• There’s the aforementioned Martha, and Rosie, and of course, Oprah, but no longer will there be Mary Higgins Clark’s Mystery Magazine, which Family Circle was publishing increasingly sporadically over the past four years under Editor Kathryne Sagan’s aegis.
• We await with bated breath the announcement of the 100 Great Jewish Books of the Modern era, which are to be announced this spring. In September the National Yiddish Book Center convened a panel of scholars, critics, and writers (including the LA Times’ Kenneth Turran, and scholars from England, Jerusalem, and the US to debate the list. Criteria include literary merit, Jewish authorship, and treatment of Jewish experience or sensibility. For further information contact Nancy Sherman at the National Yiddish Book Center, (800) 535-3595 x 111 or email@example.com.
• Pat Holt confounded regular readers in a recent newsletter by mentioning that coverage of Amazon “borders on the hysterical.” She went on to critique the Washington Post story, saying “The Post story goes on and on, slicing and dicing Amazon.com as the Best New Fall Guy of the year. Every time something positive comes up — for example, nobody says Amazon ISN’T paying its bills; in fact, the data show that Amazon is paying its bills FASTER than before — the Post charges in with something negative.” Meanwhile The London Sunday Telegraph picked up the Post’s article, with its own headline, “Is Amazon up a Creek?” But the March 1 edition of Money has a more evenhanded approach, citing analysts, researchers, and retail experts, including Paco (Why We Buy) Underhill, who sees its “customers rule” philosophy as a continual lure.
• All good things come to those who wait: The price on Inside and PW’s March 19 Summit, Opportunity & Challenge, has dropped to $495, from its previous $795 price. Speakers include the usual suspects, as well as some timely additions, including Dave Eggers, Bob Stein (reincarnated, post-Voyager, as the founder of Night Kitchen), and Michael J. Wolf, the Booz, Allen media guru (as opposed to NY Magazine’s media pundit). Kurt Andersen and Nora Rawlinson (one of the two women listed on the roster of speakers) host the event. For information go to Inside.com, or call (888) 750-0716.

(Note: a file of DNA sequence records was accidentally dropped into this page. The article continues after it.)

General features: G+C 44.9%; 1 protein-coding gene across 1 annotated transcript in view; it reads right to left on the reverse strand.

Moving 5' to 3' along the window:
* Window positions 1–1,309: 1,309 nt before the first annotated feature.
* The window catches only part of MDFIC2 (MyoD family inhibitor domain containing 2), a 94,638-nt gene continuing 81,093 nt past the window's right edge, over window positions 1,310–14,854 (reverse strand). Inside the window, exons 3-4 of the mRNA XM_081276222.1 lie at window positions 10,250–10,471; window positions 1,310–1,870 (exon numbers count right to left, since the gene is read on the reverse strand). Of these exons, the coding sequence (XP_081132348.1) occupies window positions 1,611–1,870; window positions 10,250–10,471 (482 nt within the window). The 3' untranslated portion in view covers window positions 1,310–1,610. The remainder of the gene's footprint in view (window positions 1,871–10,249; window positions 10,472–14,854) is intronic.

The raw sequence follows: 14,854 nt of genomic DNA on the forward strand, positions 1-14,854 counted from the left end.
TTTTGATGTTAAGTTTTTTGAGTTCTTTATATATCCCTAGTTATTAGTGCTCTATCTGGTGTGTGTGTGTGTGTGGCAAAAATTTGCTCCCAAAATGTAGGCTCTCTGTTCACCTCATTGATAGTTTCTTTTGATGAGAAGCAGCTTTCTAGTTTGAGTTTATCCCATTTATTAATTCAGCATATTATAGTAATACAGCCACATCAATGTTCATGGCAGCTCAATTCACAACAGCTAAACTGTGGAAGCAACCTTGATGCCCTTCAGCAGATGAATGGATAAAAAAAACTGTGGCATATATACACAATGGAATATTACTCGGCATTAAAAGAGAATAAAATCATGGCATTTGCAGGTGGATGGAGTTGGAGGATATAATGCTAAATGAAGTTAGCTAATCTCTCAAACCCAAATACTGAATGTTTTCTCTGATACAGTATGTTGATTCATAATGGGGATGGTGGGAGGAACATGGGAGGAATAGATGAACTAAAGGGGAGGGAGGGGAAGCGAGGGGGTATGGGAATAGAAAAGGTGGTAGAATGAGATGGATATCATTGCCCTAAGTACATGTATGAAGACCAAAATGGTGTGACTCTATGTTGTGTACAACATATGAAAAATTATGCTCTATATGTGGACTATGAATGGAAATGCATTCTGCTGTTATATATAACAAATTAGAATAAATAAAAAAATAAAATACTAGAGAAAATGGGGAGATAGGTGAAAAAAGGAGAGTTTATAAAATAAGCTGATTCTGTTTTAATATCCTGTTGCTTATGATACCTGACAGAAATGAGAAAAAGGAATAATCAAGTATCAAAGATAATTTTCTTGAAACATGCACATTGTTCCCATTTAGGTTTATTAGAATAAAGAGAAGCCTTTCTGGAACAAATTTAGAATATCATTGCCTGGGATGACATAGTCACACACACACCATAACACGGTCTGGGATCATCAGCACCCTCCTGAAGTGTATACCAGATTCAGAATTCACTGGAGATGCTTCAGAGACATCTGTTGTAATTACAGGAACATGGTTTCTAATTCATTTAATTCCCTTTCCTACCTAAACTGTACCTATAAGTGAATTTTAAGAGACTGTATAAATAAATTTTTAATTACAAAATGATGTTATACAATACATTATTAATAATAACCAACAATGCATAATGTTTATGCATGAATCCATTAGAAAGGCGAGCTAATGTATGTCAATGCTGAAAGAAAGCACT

PT’s scout tells us that Bertelsmann’s US Scout Bettina Schrewe threw a “lovely fete” for Goldmann’s Georg Reuchlein and BTB Chief Andrea Best. “Among those spotted,” we’re told, “were smart young editors: Sarah McGrath (Scribner), Ethan Nosowsky (FSG), Dan Smetanka (Ballantine) and Courtney Hodell (Random),” along with agents Kim Witherspoon, Neil Olson, and Henry Dunow.
That same evening the Greenburger agency hosted a dinner for Rowohlt’s Georg Heepe, who has taken on the title “Editor Emeritus.” In attendance were agents Irene Skolnick, Wendy Weil, Cynthia Cannell, and writers Paul Auster, Sapphire, and Walter Abish.
In late Feb., crowds packed into the Carnegie Club at the invitation of Will Lippincott and Randall Rothenberg, Publisher and Editor-in-Chief respectively, of strategy+business, the (relatively) new Booz, Allen–backed business publication, and Myles Thompson’s new business imprint, Texere. S+B is poised to make a big circulation push, and had run an excerpt from the just-published Why I Hate Flying by management guru Henry Mintzberg. (The quote on the jacket was from “Marketing Maven” Philip Kotler, who said, “Now you don’t have to read Drucker On Management.”)